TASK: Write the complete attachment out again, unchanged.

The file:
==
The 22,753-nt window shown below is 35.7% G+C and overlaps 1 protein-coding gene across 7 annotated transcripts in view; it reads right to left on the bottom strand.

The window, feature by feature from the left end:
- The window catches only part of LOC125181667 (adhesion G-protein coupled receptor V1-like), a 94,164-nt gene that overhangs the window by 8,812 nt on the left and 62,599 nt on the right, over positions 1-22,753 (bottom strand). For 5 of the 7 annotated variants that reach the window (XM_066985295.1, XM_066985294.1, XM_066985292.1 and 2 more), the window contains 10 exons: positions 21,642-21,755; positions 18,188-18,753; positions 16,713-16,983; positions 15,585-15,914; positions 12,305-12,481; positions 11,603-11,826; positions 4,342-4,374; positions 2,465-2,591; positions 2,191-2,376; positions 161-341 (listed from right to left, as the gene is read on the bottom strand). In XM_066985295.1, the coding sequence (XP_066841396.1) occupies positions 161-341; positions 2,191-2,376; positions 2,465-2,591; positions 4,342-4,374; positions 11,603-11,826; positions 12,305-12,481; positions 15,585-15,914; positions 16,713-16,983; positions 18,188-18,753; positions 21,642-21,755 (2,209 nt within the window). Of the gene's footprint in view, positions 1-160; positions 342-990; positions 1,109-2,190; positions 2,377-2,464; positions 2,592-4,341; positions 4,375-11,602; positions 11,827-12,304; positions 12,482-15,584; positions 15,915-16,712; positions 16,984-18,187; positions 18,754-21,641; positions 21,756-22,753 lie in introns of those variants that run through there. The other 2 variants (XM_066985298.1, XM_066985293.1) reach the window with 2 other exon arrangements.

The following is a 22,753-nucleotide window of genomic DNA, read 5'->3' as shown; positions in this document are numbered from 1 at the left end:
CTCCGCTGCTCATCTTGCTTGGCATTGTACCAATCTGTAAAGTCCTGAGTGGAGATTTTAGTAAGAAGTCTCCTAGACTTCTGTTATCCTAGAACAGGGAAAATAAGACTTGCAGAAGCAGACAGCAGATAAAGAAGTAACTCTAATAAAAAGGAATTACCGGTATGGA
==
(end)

The 22,753-nt window shown below is 35.7% G+C and overlaps 1 protein-coding gene across 7 annotated transcripts in view; it reads right to left on the bottom strand.

The window, feature by feature from the left end:
- The window catches only part of LOC125181667 (adhesion G-protein coupled receptor V1-like), a 94,164-nt gene that overhangs the window by 8,812 nt on the left and 62,599 nt on the right, over positions 1-22,753 (bottom strand). For 5 of the 7 annotated variants that reach the window (XM_066985295.1, XM_066985294.1, XM_066985292.1 and 2 more), the window contains 10 exons: positions 21,642-21,755; positions 18,188-18,753; positions 16,713-16,983; positions 15,585-15,914; positions 12,305-12,481; positions 11,603-11,826; positions 4,342-4,374; positions 2,465-2,591; positions 2,191-2,376; positions 161-341 (listed from right to left, as the gene is read on the bottom strand). In XM_066985295.1, the coding sequence (XP_066841396.1) occupies positions 161-341; positions 2,191-2,376; positions 2,465-2,591; positions 4,342-4,374; positions 11,603-11,826; positions 12,305-12,481; positions 15,585-15,914; positions 16,713-16,983; positions 18,188-18,753; positions 21,642-21,755 (2,209 nt within the window). Of the gene's footprint in view, positions 1-160; positions 342-990; positions 1,109-2,190; positions 2,377-2,464; positions 2,592-4,341; positions 4,375-11,602; positions 11,827-12,304; positions 12,482-15,584; positions 15,915-16,712; positions 16,984-18,187; positions 18,754-21,641; positions 21,756-22,753 lie in introns of those variants that run through there. The other 2 variants (XM_066985298.1, XM_066985293.1) reach the window with 2 other exon arrangements.

The following is a 22,753-nucleotide window of genomic DNA, read 5'->3' as shown; positions in this document are numbered from 1 at the left end:
CTCCGCTGCTCATCTTGCTTGGCATTGTACCAATCTGTAAAGTCCTGAGTGGAGATTTTAGTAAGAAGTCTCCTAGACTTCTGTTATCCTAGAACAGGGAAAATAAGACTTGCAGAAGCAGACAGCAGATAAAGAAGTAACTCTAATAAAAAGGAATTACCGGTATGGA